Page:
Saturday, April 23, 2005

Film vs. video vs. camera vs. camera

There are so many things I want to write about here and having a 3-year-old daughter in the middle of potty training seems to leave very little time.

But - I'm going to write today about cameras and their lack of importance in the filmmaking process.

Really? Is he serious?

Think about it this way: Does someone who wants to start a radio station spend all his time worrying about what kind of microphones he's going to use, or does he worry about what he's going to put on the radio?

So often in the indie film magazines and the websites and the chat rooms I see filmmakers obsessing over the question of film or video or which camera to use (these days it's mostly the DVX100a or the XL2.) My answer is that it doesn't really matter because a camera isn't what you should focus on. True, the advent of video has made it that much easier to go out and make the film you want to make, and the acceptance of films on video is growing in certain circles. But all that means is that your options for making your film are increasing.

The reason you shouldn't worry about what you shoot with is because you should spend your time and energy worry about what you're going to shoot. I know this gets said time and time again, but spend the time on your script, spend the time working with actors - fine tune your craft. That goes for being the producer as well as the director because the truly great producers were often extremely creative people - people who worried about things like story and cast. Before you even begin to freak out about what camera to use - storyboard the whole damn thing (there's a good chance that will cause you to freak out in a totally different way.) But storyboarding, even if it's stick figures, is a hugely useful tool that will help you get the pacing of a film into your head and may actually lead you to re-write it. As a great example of this, once they have the whole film storyboarded, Pixar actaully then does a rough animation of the storyboard so they can start seeing the film as it will be. (This isn't a novel idea by they way, they got it from Disney who started doing it around the time of Snow White.) It's a lot easier to re-write a story board than a shot film. And then and only then, when you have the script nailed and the cast you want and maybe a little cash, just use the best damn camera you can afford. Your DP will probably be able to tell you what that is.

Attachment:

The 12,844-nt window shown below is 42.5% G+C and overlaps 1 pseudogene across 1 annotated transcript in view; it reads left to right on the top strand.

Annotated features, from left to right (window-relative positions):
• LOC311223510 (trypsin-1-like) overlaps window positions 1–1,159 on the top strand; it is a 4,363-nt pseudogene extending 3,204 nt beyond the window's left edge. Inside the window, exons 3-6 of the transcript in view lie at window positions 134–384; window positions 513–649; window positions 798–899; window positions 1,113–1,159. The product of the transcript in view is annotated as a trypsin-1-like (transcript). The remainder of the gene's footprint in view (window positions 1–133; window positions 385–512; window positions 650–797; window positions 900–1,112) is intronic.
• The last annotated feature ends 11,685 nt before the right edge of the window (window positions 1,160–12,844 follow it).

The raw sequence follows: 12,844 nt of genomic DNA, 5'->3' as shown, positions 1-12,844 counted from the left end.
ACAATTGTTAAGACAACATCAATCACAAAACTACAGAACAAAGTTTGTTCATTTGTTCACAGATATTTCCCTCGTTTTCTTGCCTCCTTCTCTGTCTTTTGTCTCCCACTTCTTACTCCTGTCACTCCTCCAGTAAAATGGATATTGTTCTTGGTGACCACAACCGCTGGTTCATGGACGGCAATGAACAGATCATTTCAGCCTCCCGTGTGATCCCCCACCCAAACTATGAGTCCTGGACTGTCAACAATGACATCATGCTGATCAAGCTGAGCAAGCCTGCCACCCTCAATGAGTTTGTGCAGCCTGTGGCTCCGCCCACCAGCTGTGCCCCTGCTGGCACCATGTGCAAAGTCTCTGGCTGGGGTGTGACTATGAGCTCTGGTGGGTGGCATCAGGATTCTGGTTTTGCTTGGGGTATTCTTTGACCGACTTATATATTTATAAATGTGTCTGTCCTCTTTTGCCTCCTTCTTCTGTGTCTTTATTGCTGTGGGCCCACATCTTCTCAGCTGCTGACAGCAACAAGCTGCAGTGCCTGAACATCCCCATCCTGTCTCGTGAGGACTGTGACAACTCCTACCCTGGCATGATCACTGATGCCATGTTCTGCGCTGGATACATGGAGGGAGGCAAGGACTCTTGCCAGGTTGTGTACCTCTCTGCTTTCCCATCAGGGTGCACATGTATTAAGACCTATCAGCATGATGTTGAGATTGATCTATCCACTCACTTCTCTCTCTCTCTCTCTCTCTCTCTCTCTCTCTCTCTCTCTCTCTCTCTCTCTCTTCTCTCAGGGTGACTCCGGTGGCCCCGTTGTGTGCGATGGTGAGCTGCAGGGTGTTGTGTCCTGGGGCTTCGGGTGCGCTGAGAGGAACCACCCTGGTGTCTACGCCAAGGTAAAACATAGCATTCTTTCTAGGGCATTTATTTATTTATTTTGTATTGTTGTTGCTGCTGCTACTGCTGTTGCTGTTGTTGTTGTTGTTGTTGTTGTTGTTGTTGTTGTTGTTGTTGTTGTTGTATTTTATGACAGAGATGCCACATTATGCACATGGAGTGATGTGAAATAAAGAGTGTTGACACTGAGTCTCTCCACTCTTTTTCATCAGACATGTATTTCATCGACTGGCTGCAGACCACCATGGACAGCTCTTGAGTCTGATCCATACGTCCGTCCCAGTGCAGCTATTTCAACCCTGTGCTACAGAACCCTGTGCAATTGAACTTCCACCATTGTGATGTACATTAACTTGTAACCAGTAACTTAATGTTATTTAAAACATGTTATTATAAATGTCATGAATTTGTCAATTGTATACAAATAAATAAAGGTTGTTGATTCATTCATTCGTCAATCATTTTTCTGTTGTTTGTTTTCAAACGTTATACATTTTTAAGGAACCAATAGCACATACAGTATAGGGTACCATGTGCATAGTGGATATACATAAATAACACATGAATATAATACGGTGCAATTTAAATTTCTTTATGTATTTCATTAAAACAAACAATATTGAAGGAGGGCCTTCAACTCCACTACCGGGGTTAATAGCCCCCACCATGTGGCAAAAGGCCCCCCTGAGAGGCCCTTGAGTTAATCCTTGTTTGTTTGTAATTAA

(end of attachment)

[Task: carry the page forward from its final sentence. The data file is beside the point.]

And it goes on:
And the truth is - these days - by the time you're all done with that, the camera you were all worried about will probably be replaced by the next hottest thing. Did you know the boys in Japan are working hard on eliminating video tape?

1 comment:

Mookie Dugway said...

As a former Camera Assistant I can honestly say - "WHAT" the camera is everything. For instance if you shoot in film you will probably need a full camera truck which is necessary to have a place to sleep during the long shooting day. When you are the "B" camera operator and camera assistant, you need a place to go to unwind and get paid while you catch up on sleep. This can only be accomplished with the use of a film camera because there is so much crap associated with the format that you will need a large truck - hence a place to sleep. This cannot be accomplished with video especially in DV format where all the equipment can fit in the trunk of VW. Impossible.

For the director, the format means little or not as important as say the actors but to the camera dept. it is a holy experience and fundamental to the well-being and self preservation. What would George Eastman say? What will happen to all that Kodak negative waiting to be shot? What will happen to my Kodak stock? Ever think of those things? I think not.

To preserve the history and visual experience, any producer will tell you that the camera is THE most single important piece of equipment on a film set. As a camera assistant it is paramount to exercising your right to sleep and get paid at the same time. Believe me, I know this first hand.

Ever see a director sleep on set? I think not!